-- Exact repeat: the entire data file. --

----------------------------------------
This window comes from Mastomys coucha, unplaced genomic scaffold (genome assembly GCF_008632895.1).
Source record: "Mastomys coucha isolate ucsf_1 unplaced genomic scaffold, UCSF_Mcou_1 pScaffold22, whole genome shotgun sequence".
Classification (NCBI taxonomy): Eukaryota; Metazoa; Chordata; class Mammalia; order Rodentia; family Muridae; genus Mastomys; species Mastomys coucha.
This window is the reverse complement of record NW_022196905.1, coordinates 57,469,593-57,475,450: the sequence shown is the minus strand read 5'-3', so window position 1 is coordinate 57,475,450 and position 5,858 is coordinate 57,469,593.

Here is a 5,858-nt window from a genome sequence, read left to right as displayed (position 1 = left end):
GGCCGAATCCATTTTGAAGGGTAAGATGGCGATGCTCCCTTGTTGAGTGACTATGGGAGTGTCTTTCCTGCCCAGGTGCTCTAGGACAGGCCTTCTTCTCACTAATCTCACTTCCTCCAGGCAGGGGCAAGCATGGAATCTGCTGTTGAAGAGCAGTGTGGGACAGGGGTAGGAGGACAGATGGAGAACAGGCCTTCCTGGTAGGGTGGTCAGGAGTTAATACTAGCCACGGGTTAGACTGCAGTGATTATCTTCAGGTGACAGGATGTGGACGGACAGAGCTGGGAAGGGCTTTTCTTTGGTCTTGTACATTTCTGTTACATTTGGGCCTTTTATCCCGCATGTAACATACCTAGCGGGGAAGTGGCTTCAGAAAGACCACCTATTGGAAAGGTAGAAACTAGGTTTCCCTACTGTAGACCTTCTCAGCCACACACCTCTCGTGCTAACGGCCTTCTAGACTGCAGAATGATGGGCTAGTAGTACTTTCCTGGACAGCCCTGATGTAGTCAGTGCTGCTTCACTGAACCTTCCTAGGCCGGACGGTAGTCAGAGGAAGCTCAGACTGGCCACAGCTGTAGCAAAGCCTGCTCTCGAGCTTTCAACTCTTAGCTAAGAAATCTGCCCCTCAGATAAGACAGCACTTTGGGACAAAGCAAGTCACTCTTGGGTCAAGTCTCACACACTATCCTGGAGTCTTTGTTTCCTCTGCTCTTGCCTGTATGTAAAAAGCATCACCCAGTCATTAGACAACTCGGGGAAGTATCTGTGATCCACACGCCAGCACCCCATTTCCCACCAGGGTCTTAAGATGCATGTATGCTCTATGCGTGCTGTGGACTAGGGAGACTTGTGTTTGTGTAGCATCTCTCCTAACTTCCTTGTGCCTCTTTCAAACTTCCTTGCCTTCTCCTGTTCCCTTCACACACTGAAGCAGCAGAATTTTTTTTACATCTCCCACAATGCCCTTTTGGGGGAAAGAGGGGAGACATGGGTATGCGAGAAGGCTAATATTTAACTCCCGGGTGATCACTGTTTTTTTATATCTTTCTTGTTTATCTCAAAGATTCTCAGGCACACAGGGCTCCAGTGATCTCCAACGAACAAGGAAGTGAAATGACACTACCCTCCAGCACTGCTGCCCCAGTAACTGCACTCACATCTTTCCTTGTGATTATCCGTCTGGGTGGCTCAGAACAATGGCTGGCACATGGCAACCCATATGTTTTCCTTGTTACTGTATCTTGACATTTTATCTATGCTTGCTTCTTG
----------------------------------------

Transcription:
This window comes from Mastomys coucha, unplaced genomic scaffold (genome assembly GCF_008632895.1).
Source record: "Mastomys coucha isolate ucsf_1 unplaced genomic scaffold, UCSF_Mcou_1 pScaffold22, whole genome shotgun sequence".
Classification (NCBI taxonomy): Eukaryota; Metazoa; Chordata; class Mammalia; order Rodentia; family Muridae; genus Mastomys; species Mastomys coucha.
This window is the reverse complement of record NW_022196905.1, coordinates 57,469,593-57,475,450: the sequence shown is the minus strand read 5'-3', so window position 1 is coordinate 57,475,450 and position 5,858 is coordinate 57,469,593.

Here is a 5,858-nt window from a genome sequence, read left to right as displayed (position 1 = left end):
GGCCGAATCCATTTTGAAGGGTAAGATGGCGATGCTCCCTTGTTGAGTGACTATGGGAGTGTCTTTCCTGCCCAGGTGCTCTAGGACAGGCCTTCTTCTCACTAATCTCACTTCCTCCAGGCAGGGGCAAGCATGGAATCTGCTGTTGAAGAGCAGTGTGGGACAGGGGTAGGAGGACAGATGGAGAACAGGCCTTCCTGGTAGGGTGGTCAGGAGTTAATACTAGCCACGGGTTAGACTGCAGTGATTATCTTCAGGTGACAGGATGTGGACGGACAGAGCTGGGAAGGGCTTTTCTTTGGTCTTGTACATTTCTGTTACATTTGGGCCTTTTATCCCGCATGTAACATACCTAGCGGGGAAGTGGCTTCAGAAAGACCACCTATTGGAAAGGTAGAAACTAGGTTTCCCTACTGTAGACCTTCTCAGCCACACACCTCTCGTGCTAACGGCCTTCTAGACTGCAGAATGATGGGCTAGTAGTACTTTCCTGGACAGCCCTGATGTAGTCAGTGCTGCTTCACTGAACCTTCCTAGGCCGGACGGTAGTCAGAGGAAGCTCAGACTGGCCACAGCTGTAGCAAAGCCTGCTCTCGAGCTTTCAACTCTTAGCTAAGAAATCTGCCCCTCAGATAAGACAGCACTTTGGGACAAAGCAAGTCACTCTTGGGTCAAGTCTCACACACTATCCTGGAGTCTTTGTTTCCTCTGCTCTTGCCTGTATGTAAAAAGCATCACCCAGTCATTAGACAACTCGGGGAAGTATCTGTGATCCACACGCCAGCACCCCATTTCCCACCAGGGTCTTAAGATGCATGTATGCTCTATGCGTGCTGTGGACTAGGGAGACTTGTGTTTGTGTAGCATCTCTCCTAACTTCCTTGTGCCTCTTTCAAACTTCCTTGCCTTCTCCTGTTCCCTTCACACACTGAAGCAGCAGAATTTTTTTTACATCTCCCACAATGCCCTTTTGGGGGAAAGAGGGGAGACATGGGTATGCGAGAAGGCTAATATTTAACTCCCGGGTGATCACTGTTTTTTTATATCTTTCTTGTTTATCTCAAAGATTCTCAGGCACACAGGGCTCCAGTGATCTCCAACGAACAAGGAAGTGAAATGACACTACCCTCCAGCACTGCTGCCCCAGTAACTGCACTCACATCTTTCCTTGTGATTATCCGTCTGGGTGGCTCAGAACAATGGCTGGCACATGGCAACCCATATGTTTTCCTTGTTACTGTATCTTGACATTTTATCTATGCTTGCTTCTTG